I’m praying for a time when more joined-up, rot-focused thinking finally kicks in, when all garden-related packaging has a one-way ticket to being easy to transform into soil food. I must have had high hopes back when I filled this bin; as I yanked the plastic streamers free, out came more decay-defying detritus, some with its ‘fully biodegradable’ lies still legible. Lesson: treat any ‘biodegradable’ claim with healthy scepticism.
Labelling of what can and can’t be composted has moved on since my bung-it-in-and-see-if-it-rots days, although it’s still sometimes far from clear. ‘Suitable for home composting’ is a signal that it’ll reliably break down over time in a ‘cool’ home bin or heap (one which doesn’t reach steam-belching temperatures – few gardeners ever achieve that in reality).
Some packaging, especially for food, is only designed to be composted on an industrial scale, in closed vessels, where it is exposed to high, controlled temperatures. In your bin or heap, it’s likely to end up as gloopy, part-rotted mush, which is annoying when sieving the ‘finished’ compost. Put any dubious materials marked ‘compostable’ in with the food waste that’s collected from your roadside.
Lesson: we need a clear, comprehensive labelling scheme showing at a glance whether packaging can go straight into a compost bin or heap. One simple, identifiable logo – a cartoon worm would surely crack it – that all manufacturers are compelled to use, if they want to claim that their packaging can have a one-way ride to our soil, would cut confusion, while helping our gardens grow.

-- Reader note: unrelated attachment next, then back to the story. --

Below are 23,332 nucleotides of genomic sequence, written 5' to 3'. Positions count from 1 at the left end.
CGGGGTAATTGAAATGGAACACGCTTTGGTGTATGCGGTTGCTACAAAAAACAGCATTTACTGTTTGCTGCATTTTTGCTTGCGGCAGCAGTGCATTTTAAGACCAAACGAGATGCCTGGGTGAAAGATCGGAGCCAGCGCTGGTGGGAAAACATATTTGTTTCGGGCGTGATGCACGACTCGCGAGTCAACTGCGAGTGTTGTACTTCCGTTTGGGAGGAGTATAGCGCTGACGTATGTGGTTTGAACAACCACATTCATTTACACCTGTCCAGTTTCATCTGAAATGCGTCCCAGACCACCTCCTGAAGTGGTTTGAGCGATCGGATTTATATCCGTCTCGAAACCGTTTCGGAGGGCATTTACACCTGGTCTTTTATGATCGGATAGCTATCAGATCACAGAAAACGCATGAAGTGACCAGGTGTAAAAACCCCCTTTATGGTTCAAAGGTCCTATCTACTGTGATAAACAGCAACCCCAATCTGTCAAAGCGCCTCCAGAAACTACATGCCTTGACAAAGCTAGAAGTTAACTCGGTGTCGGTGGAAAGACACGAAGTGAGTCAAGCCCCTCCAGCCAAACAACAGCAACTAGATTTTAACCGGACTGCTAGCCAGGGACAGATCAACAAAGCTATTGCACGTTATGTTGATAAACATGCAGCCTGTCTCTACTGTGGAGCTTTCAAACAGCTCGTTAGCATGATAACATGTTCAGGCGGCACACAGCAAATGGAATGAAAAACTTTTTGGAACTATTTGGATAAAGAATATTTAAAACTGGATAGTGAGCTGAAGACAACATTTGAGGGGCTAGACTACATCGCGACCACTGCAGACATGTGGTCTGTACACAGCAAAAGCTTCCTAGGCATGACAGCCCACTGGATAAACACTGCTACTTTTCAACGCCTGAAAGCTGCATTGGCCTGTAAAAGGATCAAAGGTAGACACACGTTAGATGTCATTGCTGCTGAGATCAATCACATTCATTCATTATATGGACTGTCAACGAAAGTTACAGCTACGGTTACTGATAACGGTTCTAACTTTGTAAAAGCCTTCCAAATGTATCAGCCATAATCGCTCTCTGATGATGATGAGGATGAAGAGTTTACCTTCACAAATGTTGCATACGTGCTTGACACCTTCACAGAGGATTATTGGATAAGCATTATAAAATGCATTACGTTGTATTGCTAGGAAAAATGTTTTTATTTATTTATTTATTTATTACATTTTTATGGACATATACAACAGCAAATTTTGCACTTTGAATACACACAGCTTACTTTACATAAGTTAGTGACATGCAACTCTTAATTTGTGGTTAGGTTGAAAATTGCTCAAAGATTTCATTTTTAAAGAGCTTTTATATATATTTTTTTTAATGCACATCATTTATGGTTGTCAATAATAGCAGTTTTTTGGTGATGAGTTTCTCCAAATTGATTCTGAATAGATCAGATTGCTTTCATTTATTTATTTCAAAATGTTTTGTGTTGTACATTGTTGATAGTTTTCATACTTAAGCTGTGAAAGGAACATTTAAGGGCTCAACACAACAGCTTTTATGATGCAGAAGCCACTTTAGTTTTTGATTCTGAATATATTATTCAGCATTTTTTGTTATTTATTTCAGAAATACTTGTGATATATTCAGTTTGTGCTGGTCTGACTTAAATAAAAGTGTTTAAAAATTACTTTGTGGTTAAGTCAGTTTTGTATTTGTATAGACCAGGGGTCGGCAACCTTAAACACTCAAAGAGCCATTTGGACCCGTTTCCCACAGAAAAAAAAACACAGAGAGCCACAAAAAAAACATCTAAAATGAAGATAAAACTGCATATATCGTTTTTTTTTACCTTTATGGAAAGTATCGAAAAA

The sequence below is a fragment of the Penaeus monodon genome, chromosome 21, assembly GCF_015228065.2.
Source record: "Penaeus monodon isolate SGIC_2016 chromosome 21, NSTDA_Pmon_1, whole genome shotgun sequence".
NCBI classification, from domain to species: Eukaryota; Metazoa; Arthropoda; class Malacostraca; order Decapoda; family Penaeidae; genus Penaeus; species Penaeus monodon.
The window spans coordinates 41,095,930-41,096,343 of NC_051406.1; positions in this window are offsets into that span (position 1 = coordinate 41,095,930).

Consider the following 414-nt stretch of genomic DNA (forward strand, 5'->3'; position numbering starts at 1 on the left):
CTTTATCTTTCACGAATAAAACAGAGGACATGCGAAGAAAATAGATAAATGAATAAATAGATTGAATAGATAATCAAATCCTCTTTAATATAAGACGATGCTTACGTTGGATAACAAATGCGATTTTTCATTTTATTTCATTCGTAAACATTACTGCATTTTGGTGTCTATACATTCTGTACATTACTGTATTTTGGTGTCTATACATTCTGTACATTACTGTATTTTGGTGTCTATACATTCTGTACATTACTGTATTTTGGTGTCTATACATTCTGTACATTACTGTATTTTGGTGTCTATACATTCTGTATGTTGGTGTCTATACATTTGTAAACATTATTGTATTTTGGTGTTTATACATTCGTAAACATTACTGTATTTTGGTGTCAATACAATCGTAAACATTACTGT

The discovery of a flaccid ghost among the dark gold was a reminder that in some areas there has been progress. It took a moment to realise that the skin-like layer of plastic film was the shadow of a disposable cup, its paper layers long since deconstructed by soil life (I also found similar bits of ‘skin’ that I suspect came from the lining of brown paper bird food sacks). Lesson: do a tear test; if there’s a thin, resistant film of stretchy plastic on paper or card, recycle it instead.
The ghost – along with the elastic, threads and other debris determined to resist rot – was, reluctantly, sent on its way to landfill. Nowadays, many of the vessels used for takeaway food are easily compostable at home (check to see if that cup has a one-way ticket to rot – and bear in mind that it might make a decent plant pot first).
Aside from getting a mouthful of soil, becoming ensnared in nylon threads, getting entangled in plastic tape, and being haunted by coffee cups past, I’ve harvested bucketfuls of rich, dark gardening gold. The masses of shredded office paper I vaguely remember adding to the mix, and the tough bracken rhizomes, are no more.
A coarse sieve helped to remove any wayward, rot-resisting bits of debris, along with some still rock-solid peach stones (those are lined up for the next shredder session). I’ve learnt lessons – new and refreshed – about what will, and what won’t, rot down in a compost bin or heap, even years after it went in.
Most important lesson: don’t yank too hard on the next piece of elastic…
Text and images © John Walker.
Find John on Twitter @earthFgardener